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The Yom Kippur War was a 1973 war that was fought between Israel and the allied Egyptians and Syrians. The war put an end to a Middle East cease fire that had been in place since 1970, as the Egyptian and Syrian militaries surprised Israeli forces on the Jewish holy day of Yom Kippur. Egypt and Syria were fighting to regain territory they had lost as a consequence of defeat in the 1967 Six-Days' War against Israel. While Israel won the Yom Kippur War in 19 days, it faced negative domestic and international effects afterward. The Cold War undertones of the conflict may have heightened international desire for the later Egyptian-Israeli peace.
Israel occupied new territories after its victory in the Six-Day's War, including the Golan Heights that had formerly belonged to Syria and Egypt's Sinai Peninsula. The leaders of Egypt and Syria joined forces shortly before the war, but for different reasons. Egypt hoped to make Israel recognize its strength in order to force a peace settlement. The president of Syria was seeking political prestige at home by recapturing the Israeil-occupied Golan Heights. The Yom Kippur War began when the two countries' armies attacked under joint command on October 6, 1973.
During the first days of the Yom Kippur War, it seemed the Arab armies of Egypt and Syria had scored quick victories by their rapid advances. Indeed, Israel had been caught unaware by automatically assuming its own military superiority. Then, billions of dollars' worth of United States military aid soon bolstered the position of the Israeli defense forces and curbed further Arab advance. In spite of Soviet aid given to Egypt, an Israeli counter-attack turned back both the Egyptian and Syrian armies. As the Yom Kippur War threatened to become a conflict between the nuclear powers of the United States and the Soviet Union, the two powers urged a new cease fire at the United Nations (UN).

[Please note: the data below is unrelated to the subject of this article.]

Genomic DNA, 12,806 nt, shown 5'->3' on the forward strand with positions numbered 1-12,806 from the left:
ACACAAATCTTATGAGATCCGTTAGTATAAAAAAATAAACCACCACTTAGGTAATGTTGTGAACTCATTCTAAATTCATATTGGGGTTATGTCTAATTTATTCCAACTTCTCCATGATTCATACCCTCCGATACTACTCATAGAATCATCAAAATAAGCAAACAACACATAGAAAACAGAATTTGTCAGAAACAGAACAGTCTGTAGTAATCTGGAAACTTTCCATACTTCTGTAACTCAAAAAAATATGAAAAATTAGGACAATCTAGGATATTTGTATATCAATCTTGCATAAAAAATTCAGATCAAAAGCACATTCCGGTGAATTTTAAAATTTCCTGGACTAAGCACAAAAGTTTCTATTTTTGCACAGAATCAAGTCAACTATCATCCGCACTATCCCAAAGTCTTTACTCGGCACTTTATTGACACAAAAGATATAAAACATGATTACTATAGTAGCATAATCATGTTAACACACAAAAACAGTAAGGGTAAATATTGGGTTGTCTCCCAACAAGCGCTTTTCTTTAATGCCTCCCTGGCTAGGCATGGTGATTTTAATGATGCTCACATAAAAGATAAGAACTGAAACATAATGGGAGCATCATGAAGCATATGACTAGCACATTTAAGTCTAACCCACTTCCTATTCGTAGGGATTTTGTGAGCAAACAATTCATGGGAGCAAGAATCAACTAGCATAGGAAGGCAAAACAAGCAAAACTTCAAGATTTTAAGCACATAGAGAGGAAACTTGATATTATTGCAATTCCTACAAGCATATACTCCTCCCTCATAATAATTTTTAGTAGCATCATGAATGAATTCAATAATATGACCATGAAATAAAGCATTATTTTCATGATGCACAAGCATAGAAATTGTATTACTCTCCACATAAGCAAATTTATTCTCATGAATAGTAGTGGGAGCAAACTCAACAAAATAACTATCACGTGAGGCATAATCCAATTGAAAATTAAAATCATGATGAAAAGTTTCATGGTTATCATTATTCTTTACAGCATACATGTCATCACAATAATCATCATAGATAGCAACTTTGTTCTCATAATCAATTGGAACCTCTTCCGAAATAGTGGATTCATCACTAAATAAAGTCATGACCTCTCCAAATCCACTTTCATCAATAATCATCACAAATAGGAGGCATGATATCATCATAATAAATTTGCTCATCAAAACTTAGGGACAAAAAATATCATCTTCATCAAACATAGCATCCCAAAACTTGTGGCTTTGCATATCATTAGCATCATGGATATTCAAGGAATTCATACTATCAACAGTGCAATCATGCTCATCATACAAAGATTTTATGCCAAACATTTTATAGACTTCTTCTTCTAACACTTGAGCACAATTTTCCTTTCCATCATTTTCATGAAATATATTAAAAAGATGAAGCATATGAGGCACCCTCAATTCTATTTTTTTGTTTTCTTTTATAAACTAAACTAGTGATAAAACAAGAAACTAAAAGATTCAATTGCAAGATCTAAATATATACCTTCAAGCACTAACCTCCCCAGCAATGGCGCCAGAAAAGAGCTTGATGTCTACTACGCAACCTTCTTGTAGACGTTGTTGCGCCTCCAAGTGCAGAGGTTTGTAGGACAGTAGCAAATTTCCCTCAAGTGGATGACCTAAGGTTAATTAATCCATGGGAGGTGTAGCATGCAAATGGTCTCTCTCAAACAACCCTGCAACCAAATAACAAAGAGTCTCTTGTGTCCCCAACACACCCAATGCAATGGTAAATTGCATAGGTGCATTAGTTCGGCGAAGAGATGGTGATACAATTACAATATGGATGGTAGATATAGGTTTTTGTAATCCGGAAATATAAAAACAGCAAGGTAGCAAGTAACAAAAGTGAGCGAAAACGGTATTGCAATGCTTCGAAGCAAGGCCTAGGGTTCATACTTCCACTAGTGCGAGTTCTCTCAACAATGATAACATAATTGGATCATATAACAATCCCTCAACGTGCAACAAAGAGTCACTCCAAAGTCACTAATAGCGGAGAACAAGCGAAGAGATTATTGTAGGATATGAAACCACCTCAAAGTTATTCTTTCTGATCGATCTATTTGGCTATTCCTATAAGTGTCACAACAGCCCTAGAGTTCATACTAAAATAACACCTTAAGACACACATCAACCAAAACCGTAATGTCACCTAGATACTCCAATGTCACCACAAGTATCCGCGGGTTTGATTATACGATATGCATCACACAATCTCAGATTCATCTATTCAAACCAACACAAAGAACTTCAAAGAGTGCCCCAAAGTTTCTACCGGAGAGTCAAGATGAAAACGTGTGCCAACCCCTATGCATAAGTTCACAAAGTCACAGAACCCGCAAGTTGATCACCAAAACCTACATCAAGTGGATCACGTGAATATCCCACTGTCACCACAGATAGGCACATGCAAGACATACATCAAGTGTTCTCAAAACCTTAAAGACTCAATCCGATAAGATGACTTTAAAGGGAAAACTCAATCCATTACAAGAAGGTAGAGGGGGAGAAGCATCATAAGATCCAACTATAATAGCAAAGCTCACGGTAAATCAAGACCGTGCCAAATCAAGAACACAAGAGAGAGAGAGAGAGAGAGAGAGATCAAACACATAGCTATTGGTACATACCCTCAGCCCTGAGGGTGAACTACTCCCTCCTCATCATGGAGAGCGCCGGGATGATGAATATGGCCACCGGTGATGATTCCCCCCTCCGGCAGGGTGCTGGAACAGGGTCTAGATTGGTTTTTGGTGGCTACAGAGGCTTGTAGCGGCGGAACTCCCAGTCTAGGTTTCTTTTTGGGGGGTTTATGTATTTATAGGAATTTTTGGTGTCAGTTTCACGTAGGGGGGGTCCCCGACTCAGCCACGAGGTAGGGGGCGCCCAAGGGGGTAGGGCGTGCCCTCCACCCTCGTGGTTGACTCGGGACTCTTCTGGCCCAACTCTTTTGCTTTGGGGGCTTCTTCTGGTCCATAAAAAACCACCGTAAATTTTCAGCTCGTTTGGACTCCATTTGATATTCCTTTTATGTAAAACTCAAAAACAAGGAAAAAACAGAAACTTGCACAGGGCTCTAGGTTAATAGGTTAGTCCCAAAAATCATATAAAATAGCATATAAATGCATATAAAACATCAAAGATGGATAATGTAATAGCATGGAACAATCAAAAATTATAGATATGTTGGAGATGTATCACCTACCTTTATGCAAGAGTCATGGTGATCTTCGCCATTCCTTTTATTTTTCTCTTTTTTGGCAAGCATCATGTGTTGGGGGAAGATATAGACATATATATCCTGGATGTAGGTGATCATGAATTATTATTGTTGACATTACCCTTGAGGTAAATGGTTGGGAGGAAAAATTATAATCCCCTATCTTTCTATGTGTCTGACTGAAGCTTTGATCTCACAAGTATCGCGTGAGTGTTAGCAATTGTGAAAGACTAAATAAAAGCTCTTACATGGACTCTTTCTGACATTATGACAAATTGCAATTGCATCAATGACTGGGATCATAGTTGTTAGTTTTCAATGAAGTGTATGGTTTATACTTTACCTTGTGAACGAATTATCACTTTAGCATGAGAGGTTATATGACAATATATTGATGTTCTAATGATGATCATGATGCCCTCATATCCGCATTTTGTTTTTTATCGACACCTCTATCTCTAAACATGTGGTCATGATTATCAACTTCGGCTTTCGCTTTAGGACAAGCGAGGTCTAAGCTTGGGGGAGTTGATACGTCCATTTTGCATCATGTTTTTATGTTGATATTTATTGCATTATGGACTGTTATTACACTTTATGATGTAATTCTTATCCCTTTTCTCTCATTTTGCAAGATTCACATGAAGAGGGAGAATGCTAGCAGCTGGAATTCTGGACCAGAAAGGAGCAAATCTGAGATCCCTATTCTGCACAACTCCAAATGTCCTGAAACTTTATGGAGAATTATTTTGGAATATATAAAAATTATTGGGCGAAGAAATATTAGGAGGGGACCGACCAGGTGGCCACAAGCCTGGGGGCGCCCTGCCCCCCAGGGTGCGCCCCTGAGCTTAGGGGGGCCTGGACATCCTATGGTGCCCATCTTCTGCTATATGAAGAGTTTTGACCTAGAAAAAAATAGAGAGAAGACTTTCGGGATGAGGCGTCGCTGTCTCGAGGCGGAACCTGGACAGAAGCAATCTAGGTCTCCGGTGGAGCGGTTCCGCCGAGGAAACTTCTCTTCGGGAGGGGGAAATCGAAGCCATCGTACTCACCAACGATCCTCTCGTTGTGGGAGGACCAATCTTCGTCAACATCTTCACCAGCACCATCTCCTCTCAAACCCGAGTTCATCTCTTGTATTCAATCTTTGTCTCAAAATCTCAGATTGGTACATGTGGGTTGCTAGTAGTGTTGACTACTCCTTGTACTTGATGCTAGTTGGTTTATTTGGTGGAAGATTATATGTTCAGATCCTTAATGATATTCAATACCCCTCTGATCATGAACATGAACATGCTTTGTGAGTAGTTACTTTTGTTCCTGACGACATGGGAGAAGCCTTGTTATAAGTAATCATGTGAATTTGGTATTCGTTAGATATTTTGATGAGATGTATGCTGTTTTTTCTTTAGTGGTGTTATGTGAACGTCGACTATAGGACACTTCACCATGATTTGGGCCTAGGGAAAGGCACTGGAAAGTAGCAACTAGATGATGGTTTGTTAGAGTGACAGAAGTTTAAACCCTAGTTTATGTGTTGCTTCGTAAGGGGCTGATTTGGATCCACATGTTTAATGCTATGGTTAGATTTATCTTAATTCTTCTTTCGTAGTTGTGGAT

United Nations Security Council Resolution 338 formally ended the Yom Kippur War on October 22, 1973. U.S. Secretary of State Henry Kissinger later helped to negotiate military disengagement between Israel and Syria. While Israel had won by turning back both armies, the high cost of the war caused economic turmoil in that country, and Israel faced international isolation. Political parties in Israel also went through a period of infighting after the war. Also, the UN peace agreement did not address the state of the Palestinian people living in the Israel-occupied territories, which became a more contentious issue following the war.
If Israel won the war at October 1973 as you claim, why did they leave Sinai for the Egyptians? It is well known that Israel is an occupation state which never give up lands for others.